Recent Graduates: Watch Out for These Sneaky Bank Fees 🎓

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Every recent grad with a bank account should check this out. 💸There are few things in life that get my blood boiling more than bank fees.  So not only do banks make money by lending out multiples of your money at interest rates multiple times higher than they pay you, but they also want to charge you some annoying fee every month on top of that.

Thankfully, I can report that I have never had a monthly fee on any of my bank accounts for long.  Whenever I'm charged a fee, I immediately call the bank and kindly ask them to remove it since they will typically do so if you haven't had to make a similar request of that same bank in the last 12 months.

And when I see banks charging fees on new college graduates, boy am I mad.  With rising student loan interest rates and fewer entry-level jobs available, don't graduates have enough financial troubles than some silly fee from their bank?

🎓 Related: How to Get the Lowest Interest Rate on Your Student Loan Refinance

📜 The Fine Print

So for those of you recent college graduates who opened up a checking account while in college, be sure to read the fine print of your account, or better yet, call your bank to ask about their fee structure.

What many banks will do is waive the fee while you're still a student and under a certain age (typically 23 or 24, depending on your state), but as soon as you graduate, 👊BOOM💥, they'll smack you with a fee if you don't meet other requirements.

Below I've copied and pasted the actual “fine print” about the monthly maintenance fee for a multinational bank that I'm sure many of you dear readers have accounts with.  The specific information about the bank and the actual name of the checking account has been obfuscated to protected the “innocent.”

Checking Account Fees

Checking Account Fees from an Actual Bank (click to enlarge)

So the monthly maintenance fee is $12 (red circle in middle box), but this can be waived if you meet any one of the following requirements:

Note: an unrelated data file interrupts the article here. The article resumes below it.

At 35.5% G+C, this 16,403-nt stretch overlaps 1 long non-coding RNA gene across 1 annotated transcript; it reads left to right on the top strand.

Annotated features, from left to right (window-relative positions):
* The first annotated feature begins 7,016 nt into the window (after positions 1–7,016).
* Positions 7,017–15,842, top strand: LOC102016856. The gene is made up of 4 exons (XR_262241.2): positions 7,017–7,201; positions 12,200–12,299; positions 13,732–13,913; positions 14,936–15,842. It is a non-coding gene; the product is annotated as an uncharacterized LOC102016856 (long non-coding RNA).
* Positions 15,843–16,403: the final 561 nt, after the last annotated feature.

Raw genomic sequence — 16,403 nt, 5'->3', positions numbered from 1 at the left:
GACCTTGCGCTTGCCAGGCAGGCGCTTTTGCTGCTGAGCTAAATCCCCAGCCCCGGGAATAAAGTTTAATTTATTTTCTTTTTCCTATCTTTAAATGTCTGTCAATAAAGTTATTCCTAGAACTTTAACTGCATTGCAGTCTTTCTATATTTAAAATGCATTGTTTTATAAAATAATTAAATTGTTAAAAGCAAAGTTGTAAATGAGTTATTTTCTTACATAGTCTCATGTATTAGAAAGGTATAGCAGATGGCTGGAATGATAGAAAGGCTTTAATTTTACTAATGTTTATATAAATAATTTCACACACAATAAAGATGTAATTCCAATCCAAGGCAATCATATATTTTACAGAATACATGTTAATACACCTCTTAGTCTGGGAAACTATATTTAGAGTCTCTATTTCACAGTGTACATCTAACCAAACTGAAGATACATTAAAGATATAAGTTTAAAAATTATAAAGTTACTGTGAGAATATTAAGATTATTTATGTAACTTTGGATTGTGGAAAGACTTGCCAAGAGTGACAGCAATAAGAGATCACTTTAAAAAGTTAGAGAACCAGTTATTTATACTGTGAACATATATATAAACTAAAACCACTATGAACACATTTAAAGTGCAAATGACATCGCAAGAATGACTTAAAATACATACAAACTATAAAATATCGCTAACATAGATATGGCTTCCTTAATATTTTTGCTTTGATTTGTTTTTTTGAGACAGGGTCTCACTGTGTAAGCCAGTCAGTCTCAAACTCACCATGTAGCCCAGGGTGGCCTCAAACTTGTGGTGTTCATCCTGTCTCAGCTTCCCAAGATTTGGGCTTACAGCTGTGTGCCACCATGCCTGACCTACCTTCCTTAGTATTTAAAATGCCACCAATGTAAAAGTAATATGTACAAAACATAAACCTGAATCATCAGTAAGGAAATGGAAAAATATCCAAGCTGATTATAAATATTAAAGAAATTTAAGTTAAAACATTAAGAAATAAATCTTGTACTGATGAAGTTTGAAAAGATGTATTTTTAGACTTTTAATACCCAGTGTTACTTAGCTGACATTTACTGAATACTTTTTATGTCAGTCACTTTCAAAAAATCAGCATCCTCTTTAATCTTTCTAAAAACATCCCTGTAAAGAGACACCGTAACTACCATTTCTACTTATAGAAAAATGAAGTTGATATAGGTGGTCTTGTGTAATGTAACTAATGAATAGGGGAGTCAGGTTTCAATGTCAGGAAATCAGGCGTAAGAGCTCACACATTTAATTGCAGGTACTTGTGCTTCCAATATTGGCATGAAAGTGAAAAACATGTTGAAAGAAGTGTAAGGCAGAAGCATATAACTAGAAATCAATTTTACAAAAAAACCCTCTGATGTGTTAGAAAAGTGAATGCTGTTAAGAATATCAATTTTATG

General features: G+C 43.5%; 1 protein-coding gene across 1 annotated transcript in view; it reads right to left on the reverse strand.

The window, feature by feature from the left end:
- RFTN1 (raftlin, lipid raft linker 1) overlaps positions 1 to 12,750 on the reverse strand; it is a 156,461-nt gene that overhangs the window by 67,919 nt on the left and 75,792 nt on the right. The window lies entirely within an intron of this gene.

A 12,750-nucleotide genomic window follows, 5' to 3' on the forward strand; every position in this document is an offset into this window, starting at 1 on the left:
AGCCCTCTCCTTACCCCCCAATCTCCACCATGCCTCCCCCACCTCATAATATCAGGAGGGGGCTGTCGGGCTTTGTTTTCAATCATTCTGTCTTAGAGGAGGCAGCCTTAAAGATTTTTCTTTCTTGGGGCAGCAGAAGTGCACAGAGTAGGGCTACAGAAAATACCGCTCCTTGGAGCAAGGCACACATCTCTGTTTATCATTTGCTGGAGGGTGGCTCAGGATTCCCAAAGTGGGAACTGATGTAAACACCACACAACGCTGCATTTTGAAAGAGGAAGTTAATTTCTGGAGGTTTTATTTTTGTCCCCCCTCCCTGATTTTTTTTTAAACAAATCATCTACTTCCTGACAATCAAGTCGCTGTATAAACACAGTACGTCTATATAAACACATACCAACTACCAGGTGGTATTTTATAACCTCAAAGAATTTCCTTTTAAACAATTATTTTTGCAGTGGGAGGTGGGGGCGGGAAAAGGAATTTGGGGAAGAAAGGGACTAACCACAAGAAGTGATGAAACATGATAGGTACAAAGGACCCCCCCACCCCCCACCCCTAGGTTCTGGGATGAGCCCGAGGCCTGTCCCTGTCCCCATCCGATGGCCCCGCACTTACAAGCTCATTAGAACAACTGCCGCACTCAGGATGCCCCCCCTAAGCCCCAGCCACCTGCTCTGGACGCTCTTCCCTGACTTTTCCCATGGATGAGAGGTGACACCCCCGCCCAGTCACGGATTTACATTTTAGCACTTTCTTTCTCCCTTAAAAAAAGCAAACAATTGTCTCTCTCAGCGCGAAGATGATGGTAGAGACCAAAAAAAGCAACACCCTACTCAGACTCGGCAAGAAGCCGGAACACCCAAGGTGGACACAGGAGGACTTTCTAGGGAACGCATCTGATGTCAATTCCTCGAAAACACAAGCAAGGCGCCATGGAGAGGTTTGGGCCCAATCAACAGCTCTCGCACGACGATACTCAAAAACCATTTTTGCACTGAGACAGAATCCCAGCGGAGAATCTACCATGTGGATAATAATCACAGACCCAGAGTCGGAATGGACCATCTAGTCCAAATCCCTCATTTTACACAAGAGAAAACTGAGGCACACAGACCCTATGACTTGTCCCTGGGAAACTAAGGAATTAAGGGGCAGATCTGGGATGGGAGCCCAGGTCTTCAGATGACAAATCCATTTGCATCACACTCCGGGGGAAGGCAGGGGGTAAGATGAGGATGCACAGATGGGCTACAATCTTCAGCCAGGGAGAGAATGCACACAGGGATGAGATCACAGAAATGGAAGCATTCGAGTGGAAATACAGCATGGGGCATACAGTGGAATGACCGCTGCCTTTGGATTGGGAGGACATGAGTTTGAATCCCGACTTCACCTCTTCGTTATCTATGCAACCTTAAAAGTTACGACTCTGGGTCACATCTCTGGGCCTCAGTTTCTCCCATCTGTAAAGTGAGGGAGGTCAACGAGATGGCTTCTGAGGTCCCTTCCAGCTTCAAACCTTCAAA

• Direct deposit of $250 or more (first underline in middle box).  Yes, for many recent graduates who have a job lined up, this shouldn't be a problem, but for those who are still in job search mode, it's a problem!
  • Minimum daily balance of $1,500 or more (second underline in middle box).  Many recent graduates are just scraping by, what with student loan interest rates being what they are, so a $1,500 minimum daily balance just isn't feasible for many of them.  Oh and by the way, “minimum daily balance” typically means the lowest end-of-day balance in your account for any day during the month.  So if your account dips to $1,499.99 or less at any point during the month, you will not meet this requirement.
  • Enrollment in some rewards program (third underline in middle box).  I looked up the specifics of this reward program, and you'd need to have at least $20,000 stashed away with this particular bank.  Again, this is not feasible for the average recent graduate.
  • Be a student under the age of 24 (red circle in right box).  So this is where many of you got out of the monthly fee for the past four years.  Well, this won't cut it any more!  You will have to qualify under one of the other requirements!

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🏦 1. Call your bank.

The number to call should be on the back of your debit card.  And of course you could also walk to a physical branch.  But whatever you do, be sure to ask them about the fee structure for your particular account, and ask them if there is any way you could get those fees waived for some period of time.

💸 2. Don't be afraid to take your business elsewhere.

If your bank won't work with you, a new college graduate, someone just starting out in life and who doesn't have all that much money, then it's time to say “adios” and take your business elsewhere.

💰 3. Here are some recommendations.

The financial institutions below might be a good place to start if you're looking for a new bank as it's my understanding that they have more flexible fee structures (or no fees at all).  And no, I don't make money from them!

Ally Bank: no, Ally does not have any physical locations or ATMs, but you can use literally any ATM, and they will reimburse you your ATM fees.  Score.

Schwab Bank: there are physical locations that are far and few between, but like Ally, you don't have to pay ATM fees.

Local credit unions: search for credit unions in your area, tell them that you are a new college graduate and looking for somewhere to keep your money without incurring fees.  I think you'll find that most credit unions are friendlier and less strict than the big banks of the world.

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